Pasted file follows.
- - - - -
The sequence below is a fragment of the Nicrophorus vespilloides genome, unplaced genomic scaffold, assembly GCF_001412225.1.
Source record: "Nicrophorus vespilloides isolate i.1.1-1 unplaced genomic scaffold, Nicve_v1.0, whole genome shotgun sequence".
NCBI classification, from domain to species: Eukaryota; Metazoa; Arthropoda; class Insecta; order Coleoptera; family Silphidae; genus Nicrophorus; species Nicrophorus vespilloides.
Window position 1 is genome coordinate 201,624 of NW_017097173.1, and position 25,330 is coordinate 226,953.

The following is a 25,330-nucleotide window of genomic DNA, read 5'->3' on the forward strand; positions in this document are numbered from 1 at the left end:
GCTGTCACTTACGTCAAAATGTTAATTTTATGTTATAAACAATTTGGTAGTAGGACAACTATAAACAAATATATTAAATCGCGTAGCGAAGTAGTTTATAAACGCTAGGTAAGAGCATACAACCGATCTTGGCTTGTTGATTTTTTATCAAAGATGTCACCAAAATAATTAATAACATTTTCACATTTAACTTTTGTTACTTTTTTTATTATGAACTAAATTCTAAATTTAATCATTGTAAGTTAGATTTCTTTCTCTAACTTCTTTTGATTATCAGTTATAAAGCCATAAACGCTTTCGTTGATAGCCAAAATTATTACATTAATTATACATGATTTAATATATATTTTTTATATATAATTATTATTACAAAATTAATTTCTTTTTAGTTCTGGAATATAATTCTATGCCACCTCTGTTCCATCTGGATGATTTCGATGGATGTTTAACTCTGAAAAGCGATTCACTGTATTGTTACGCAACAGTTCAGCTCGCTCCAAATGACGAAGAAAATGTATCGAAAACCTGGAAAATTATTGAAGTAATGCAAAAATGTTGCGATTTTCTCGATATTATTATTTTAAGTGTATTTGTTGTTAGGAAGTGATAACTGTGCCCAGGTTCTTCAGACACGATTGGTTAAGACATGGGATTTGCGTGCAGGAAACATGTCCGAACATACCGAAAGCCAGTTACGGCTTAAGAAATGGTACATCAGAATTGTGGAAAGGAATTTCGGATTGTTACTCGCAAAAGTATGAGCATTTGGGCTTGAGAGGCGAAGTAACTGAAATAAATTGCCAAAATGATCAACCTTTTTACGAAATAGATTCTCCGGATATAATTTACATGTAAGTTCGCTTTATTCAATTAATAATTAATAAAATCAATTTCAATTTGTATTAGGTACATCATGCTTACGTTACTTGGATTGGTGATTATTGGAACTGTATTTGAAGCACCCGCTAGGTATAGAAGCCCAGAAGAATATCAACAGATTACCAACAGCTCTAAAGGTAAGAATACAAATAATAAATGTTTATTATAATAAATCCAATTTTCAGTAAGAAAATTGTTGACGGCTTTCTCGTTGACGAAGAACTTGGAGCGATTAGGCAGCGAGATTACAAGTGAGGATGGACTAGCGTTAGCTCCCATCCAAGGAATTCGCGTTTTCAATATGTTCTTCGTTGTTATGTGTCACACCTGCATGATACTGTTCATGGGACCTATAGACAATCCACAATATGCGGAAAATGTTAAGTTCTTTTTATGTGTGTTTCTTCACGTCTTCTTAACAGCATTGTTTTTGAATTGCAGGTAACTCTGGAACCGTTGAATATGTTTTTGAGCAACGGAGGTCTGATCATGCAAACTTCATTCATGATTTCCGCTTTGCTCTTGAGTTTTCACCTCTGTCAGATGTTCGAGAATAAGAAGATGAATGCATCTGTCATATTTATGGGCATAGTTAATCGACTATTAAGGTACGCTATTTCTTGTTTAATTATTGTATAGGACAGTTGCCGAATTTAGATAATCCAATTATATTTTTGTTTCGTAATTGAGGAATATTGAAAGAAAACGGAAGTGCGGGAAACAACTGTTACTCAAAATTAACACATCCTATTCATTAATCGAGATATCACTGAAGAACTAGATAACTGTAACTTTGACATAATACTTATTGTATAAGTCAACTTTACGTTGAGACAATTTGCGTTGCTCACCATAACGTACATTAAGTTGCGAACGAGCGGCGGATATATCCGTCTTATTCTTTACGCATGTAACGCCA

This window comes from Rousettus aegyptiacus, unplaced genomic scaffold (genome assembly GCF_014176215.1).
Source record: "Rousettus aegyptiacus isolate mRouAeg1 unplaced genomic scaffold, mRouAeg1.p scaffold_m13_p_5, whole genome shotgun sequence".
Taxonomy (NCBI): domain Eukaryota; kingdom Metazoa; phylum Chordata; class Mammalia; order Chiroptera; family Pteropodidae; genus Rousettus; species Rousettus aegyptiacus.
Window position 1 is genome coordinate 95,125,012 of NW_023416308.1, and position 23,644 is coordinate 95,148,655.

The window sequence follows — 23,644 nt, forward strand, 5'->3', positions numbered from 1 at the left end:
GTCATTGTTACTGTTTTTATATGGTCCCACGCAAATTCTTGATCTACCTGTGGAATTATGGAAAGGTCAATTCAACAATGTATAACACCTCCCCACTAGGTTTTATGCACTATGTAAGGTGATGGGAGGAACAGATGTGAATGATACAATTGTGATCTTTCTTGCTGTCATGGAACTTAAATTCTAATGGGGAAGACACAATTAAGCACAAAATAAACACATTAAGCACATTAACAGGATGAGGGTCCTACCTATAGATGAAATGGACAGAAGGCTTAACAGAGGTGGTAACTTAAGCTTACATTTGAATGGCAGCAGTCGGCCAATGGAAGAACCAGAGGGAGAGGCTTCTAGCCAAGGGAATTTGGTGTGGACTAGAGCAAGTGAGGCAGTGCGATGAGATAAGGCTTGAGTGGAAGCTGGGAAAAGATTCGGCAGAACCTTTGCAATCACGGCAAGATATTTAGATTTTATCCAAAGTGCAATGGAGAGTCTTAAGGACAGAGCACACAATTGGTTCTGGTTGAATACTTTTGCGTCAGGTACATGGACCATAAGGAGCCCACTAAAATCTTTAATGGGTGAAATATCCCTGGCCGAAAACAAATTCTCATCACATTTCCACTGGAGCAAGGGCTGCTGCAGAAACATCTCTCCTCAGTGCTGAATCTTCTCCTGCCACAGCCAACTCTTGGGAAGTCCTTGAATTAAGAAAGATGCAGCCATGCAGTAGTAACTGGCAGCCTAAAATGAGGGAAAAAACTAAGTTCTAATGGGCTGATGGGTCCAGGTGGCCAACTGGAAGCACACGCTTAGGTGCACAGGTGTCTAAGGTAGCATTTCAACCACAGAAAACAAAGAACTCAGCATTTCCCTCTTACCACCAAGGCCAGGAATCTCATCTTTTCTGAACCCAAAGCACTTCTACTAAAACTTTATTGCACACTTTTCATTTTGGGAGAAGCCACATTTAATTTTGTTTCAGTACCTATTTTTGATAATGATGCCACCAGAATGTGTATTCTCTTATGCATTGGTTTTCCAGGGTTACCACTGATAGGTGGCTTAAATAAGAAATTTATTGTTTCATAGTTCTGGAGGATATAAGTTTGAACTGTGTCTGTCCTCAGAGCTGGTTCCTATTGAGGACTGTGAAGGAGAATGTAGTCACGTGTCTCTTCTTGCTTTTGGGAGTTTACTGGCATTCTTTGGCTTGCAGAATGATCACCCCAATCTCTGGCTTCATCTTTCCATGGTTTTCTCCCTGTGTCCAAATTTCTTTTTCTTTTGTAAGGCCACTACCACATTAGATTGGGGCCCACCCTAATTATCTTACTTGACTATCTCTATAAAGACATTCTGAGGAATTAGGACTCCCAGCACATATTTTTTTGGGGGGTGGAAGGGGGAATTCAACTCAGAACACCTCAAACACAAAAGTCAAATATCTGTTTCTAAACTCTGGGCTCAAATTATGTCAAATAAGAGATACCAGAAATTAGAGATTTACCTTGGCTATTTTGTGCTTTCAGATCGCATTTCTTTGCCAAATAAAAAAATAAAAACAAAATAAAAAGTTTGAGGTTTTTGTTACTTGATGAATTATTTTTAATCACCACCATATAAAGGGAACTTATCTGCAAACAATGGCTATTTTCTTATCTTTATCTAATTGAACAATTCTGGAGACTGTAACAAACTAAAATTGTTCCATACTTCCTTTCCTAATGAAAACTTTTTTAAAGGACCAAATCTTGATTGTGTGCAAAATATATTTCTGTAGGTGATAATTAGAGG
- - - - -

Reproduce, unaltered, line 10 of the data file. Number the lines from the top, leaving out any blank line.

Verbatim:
Window position 1 is genome coordinate 95,125,012 of NW_023416308.1, and position 23,644 is coordinate 95,148,655.